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The Polar Code and SOLAS amendments were adopted during the 94th session of IMO’s Maritime Safety Committee (MSC), which was meeting at the Organization's London headquarters for its 94th session, from 17 to 21 November 2014.
The Polar Code covers the full range of design, construction, equipment, operational, training, search and rescue and environmental protection matters relevant to ships operating in waters surrounding the two poles.
Ships trading in the polar regions already have to comply with all relevant international standards adopted by IMO, but the newly adopted SOLAS chapter XIV “Safety measures for ships operating in polar waters”, adds additional requirements, by making mandatory the Polar Code (Preamble, Introduction and Part I-A (Safety measures)).
The Polar Code highlights the potential hazards of operating in polar regions, including ice, remoteness and rapidly changing and severe weather conditions, and provides goals and functional requirements in relation to ship design, construction, equipment, operations, training, and search and rescue, relevant to ships operating in Arctic and Antarctic waters.
As well as mandatory provisions, recommendations are also include in a Part 1-B.
The expected date of entry into force of the SOLAS amendments is 1 January 2017, under the tacit acceptance procedure. It will apply to new ships constructed after that date. Ships constructed before 1 January 2017 will be required to meet the relevant requirements of the Polar Code by the first intermediate or renewal survey, whichever occurs first, after 1 January 2018.
Because it contains both safety and environment related provisions, the Polar Code will be mandatory under both SOLAS and the International Convention for the Prevention of Pollution from Ships (MARPOL). Last month (October 2014), IMO’s Marine Environment Protection Committee (MEPC) approved the necessary draft amendments to make the environmental provisions in the the Polar Code mandatory under MARPOL. The MEPC is expected to adopt the Code and associated MARPOL amendments at its next session in May 2015, with an entry-into-force date to be aligned with the SOLAS amendments.
(From left to right): Dan Slavik, Jon L. Fuglestad, Stanislav Formin, Joclyn Paulic, Alf Håkon Hoel,
Tomomi Nomaki, Erik Olsen, Phil Mundy, Catherine Coon, Karoline Andaur, Takashi Kikuchi,
Hein Rune Skjoldal, Maryann Fidel and William Koeoppen (Photo: Bjarni Eiríksson / PAME)
The Protection of the Arctic Marine Environment Working Group (PAME), held its 4th Ecosystem Approach workshop in the beautiful city of Vancouver, British Columbia, Canada, 16-18 of June 2014. The subtitle of the workshop was; Integrated Ecosystem Assessment (IEA) – Understanding National Approaches and Reviewing Progress on IEA in Arctic LMEs straddling national boundaries: The Beaufort and Barents Seas.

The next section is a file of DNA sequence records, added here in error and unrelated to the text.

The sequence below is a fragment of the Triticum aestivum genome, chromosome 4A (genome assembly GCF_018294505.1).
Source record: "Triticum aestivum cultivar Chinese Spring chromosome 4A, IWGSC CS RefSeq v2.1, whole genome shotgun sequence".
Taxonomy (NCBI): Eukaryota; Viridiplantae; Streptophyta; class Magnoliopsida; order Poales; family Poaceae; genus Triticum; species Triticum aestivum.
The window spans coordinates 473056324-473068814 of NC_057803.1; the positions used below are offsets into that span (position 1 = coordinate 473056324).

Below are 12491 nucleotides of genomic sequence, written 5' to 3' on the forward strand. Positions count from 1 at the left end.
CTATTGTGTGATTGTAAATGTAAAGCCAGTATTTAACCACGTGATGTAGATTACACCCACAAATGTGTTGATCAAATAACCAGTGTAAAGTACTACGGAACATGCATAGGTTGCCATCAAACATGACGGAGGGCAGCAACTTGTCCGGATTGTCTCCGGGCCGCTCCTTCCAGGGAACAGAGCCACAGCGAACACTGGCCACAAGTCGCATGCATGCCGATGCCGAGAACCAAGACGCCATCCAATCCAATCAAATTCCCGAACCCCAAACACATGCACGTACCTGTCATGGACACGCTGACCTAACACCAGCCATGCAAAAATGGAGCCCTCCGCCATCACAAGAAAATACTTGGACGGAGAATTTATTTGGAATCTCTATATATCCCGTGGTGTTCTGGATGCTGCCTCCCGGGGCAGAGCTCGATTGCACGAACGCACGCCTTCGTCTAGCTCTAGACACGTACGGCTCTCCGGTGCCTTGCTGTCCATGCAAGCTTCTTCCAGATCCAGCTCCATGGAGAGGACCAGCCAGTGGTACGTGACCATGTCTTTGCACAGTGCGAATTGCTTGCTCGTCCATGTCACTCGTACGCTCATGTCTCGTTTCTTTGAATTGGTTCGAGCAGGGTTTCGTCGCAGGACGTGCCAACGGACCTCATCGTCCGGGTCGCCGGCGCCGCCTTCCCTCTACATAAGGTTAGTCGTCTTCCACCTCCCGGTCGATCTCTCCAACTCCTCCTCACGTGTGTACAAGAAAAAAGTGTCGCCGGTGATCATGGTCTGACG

Members of the PAME led Ecosystem Approach Expert Group included representatives from Canada, Norway, the United States, the Aleut International Association, AMAP and CAFF working groups, in addition to experts from a number of institutions, including the WWF and the Japan Agency for Marine-Earth Science and Technology. The workshop also received input via video link from experts who could enjoy the pleasantly of their home office and still make a valuable contribution to the workshop.
The three day workshop included sessions on;
- An overview of the history and approaches of Ecosystem based management (EA/EBM) and integrated ecosystem approach (IEA), and current projects on EA/EBM and IEA within the Arctic Council.
- The national overviews from the Beaufort, Approaches to IEA in the Beaufort Sea.
- National overviews from the Barents, Approaches to IEA in the Barents and
- Discussions and Lessons learned.
The workshop report will soon be available on the PAME website (www.pame.is).
PAME has published a Concept Paper on Ecosystem Approach to Management of the Arctic marine ecosystems. This Paper defines the EA approach and identifies the framework for implementation of the EA in the Arctic and emphasizes the following main elements that can be seen as steps in an iterative implementation cycle: • Identify the ecosystem
• Describe the ecosystem
• Set ecological objectives
• Assess the ecosystem
• Value the ecosystem
• Manage human activities
Large Marine Ecosystems (LMEs) represent the appropriate and primary units for applying the ecosystem approach to management of the marine environment recognizing that it accommodates management at other spatial scales. The LMEs offer a framework for doing this in a structured manner from both scientific and management perspectives. The overall state and integrity of the ecosystem is a reflection of the status of species and habitats and their interactions at all appropriate scales within the LME.
The Arctic Marine Tourism Project (AMTP) Workshop Report has been published on the PAME webpage.
In broad terms the AMTP is attempting to identify issues or gaps where the Arctic Council can add value by articulating best practices in relation to vessel-based Arctic tourism. In undertaking this project PAME seeks to produce a best practices document that:
1) avoids duplication by being aware of existing guidelines and best practices;
2) identifies existing best practices while also determining any practical problem areas or actual issues requiring some resolution;